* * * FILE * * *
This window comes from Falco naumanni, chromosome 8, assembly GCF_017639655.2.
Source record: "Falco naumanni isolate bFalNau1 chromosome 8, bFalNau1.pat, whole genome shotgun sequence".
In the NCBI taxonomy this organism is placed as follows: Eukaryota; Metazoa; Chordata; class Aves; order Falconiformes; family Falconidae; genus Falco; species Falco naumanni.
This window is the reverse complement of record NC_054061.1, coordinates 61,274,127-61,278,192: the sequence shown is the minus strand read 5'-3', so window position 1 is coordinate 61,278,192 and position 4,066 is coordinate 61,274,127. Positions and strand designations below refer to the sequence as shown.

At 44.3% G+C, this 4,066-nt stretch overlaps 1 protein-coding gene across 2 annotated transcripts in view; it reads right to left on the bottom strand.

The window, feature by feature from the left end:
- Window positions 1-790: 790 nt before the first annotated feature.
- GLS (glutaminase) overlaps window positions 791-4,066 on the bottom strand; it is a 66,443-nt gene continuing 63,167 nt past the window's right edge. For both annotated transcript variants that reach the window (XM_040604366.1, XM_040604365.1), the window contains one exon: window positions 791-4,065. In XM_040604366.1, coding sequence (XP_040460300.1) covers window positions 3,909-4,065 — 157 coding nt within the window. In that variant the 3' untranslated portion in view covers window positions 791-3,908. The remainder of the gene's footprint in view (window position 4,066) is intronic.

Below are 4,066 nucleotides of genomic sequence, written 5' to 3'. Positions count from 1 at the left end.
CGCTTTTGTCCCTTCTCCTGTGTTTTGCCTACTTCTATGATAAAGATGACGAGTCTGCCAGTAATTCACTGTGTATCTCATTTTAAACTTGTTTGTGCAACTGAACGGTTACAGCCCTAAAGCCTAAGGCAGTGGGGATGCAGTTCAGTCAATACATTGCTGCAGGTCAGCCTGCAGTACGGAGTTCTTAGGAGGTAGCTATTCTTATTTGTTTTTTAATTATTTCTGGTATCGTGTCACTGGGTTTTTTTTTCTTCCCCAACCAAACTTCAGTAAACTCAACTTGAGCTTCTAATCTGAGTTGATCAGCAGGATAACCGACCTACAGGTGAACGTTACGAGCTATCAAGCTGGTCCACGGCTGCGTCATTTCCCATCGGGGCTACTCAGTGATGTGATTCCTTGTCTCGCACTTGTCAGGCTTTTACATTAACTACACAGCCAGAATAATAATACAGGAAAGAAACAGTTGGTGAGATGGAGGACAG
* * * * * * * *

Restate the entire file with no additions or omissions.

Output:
This window comes from Falco naumanni, chromosome 8, assembly GCF_017639655.2.
Source record: "Falco naumanni isolate bFalNau1 chromosome 8, bFalNau1.pat, whole genome shotgun sequence".
In the NCBI taxonomy this organism is placed as follows: Eukaryota; Metazoa; Chordata; class Aves; order Falconiformes; family Falconidae; genus Falco; species Falco naumanni.
This window is the reverse complement of record NC_054061.1, coordinates 61,274,127-61,278,192: the sequence shown is the minus strand read 5'-3', so window position 1 is coordinate 61,278,192 and position 4,066 is coordinate 61,274,127. Positions and strand designations below refer to the sequence as shown.

At 44.3% G+C, this 4,066-nt stretch overlaps 1 protein-coding gene across 2 annotated transcripts in view; it reads right to left on the bottom strand.

The window, feature by feature from the left end:
- Window positions 1-790: 790 nt before the first annotated feature.
- GLS (glutaminase) overlaps window positions 791-4,066 on the bottom strand; it is a 66,443-nt gene continuing 63,167 nt past the window's right edge. For both annotated transcript variants that reach the window (XM_040604366.1, XM_040604365.1), the window contains one exon: window positions 791-4,065. In XM_040604366.1, coding sequence (XP_040460300.1) covers window positions 3,909-4,065 — 157 coding nt within the window. In that variant the 3' untranslated portion in view covers window positions 791-3,908. The remainder of the gene's footprint in view (window position 4,066) is intronic.

Below are 4,066 nucleotides of genomic sequence, written 5' to 3'. Positions count from 1 at the left end.
CGCTTTTGTCCCTTCTCCTGTGTTTTGCCTACTTCTATGATAAAGATGACGAGTCTGCCAGTAATTCACTGTGTATCTCATTTTAAACTTGTTTGTGCAACTGAACGGTTACAGCCCTAAAGCCTAAGGCAGTGGGGATGCAGTTCAGTCAATACATTGCTGCAGGTCAGCCTGCAGTACGGAGTTCTTAGGAGGTAGCTATTCTTATTTGTTTTTTAATTATTTCTGGTATCGTGTCACTGGGTTTTTTTTTCTTCCCCAACCAAACTTCAGTAAACTCAACTTGAGCTTCTAATCTGAGTTGATCAGCAGGATAACCGACCTACAGGTGAACGTTACGAGCTATCAAGCTGGTCCACGGCTGCGTCATTTCCCATCGGGGCTACTCAGTGATGTGATTCCTTGTCTCGCACTTGTCAGGCTTTTACATTAACTACACAGCCAGAATAATAATACAGGAAAGAAACAGTTGGTGAGATGGAGGACAG